- Everyone trains like an professional athlete. WHY???? Why would I train a 55 year old sedentary female the same way I train my superstar high school football player? Thing happen as we age. Physiology, goals, mobility, strength, and recovery are all different. Now don’t get me wrong, the basics are still the basics. Every client should progress towards those basics including squats, push-ups, pull-ups, lunges, deadlifts and others. How these exercises are performed though are going to look very different though. Also, let’s be honest, in a big group setting are you really taking the time to address individual needs in order to get them into a better squat? Often times, it takes more than just a simple cue. It may take weeks or rolling, mobility and strengthening exercises. This can be instructed to the client to do before the workout if you know the client’s needs.
- Agility and plyometrics are overused. Repetitive stress injuries such as tendonitis are the norm in these classes. Sadly so are ACL and labrum tears. How many people will it take getting hurt in your gym before you realized there is a problem!? If you find yourself doing box jumps when you are exhausted, 30 minutes of ladder drills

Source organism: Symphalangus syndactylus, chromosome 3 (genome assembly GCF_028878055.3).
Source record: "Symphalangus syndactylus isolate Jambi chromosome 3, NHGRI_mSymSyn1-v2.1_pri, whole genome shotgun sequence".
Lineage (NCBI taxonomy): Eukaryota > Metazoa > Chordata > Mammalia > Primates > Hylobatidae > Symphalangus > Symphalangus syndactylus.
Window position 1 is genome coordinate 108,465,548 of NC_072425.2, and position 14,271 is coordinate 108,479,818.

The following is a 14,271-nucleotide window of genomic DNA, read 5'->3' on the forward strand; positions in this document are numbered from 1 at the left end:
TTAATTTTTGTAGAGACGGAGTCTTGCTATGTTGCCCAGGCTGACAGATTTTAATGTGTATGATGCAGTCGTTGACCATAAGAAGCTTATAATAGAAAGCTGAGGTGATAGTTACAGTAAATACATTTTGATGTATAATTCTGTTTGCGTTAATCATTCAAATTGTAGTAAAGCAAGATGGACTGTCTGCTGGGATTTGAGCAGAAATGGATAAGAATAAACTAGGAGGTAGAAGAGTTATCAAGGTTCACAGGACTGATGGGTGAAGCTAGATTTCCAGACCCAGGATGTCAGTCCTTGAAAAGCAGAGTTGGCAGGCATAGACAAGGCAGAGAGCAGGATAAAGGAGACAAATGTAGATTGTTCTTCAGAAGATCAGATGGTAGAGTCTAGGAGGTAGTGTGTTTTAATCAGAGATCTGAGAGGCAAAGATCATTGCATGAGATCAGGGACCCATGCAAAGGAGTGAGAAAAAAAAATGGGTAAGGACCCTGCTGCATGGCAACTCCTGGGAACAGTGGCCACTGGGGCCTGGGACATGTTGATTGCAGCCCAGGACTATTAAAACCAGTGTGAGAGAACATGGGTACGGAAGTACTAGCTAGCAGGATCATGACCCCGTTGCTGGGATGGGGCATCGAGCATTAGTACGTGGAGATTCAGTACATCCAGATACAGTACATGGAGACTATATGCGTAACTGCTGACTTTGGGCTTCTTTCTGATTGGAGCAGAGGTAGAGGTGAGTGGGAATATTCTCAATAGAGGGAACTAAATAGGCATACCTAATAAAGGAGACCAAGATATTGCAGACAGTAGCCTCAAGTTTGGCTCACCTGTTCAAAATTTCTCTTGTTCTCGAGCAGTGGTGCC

- Creativity becomes the most important part of training. Again, start with why. Why would you be performing that exercise? Because it looks cool, or is there an actual reason. Also, is the risk worth the reward? This is up to the trainer to program the correct exerises. Unfortunately, most clients will not know that the “dumb, creative” exercise you made up is about to hurt them. Variety DOES need to be added into group training sessions. It keeps the sessions fun for everyone. However, there needs to be more thought that goes into the exercises selected.
I have taught group classes for years and I think they are a great addition to any fitness business that has the space and qualified trainers to instruct them. That is why I know both sides of the fence. I know that group training is more affordable, high energy, competitive, and a great way for clients to achieve results. I also know that quality of training drops dramatically as the class size increases. If you are a client interested in group training of any sort, you have to ask yourself these questions:
Am I ready to jump into a high intensity class without first making sure I can do the movements properly?
Does this gym take more pride in their quality of training or how many people they can fit into one class?
What are the trainer’s certifications?
How many people have I heard about getting injured at this gym?
Do the clients at this gym get results?
After answering all of those questions and possibly even trying a class or two you should have enough information to make an educated decision if a particular gym is the right fit for you or if you should look elsewhere.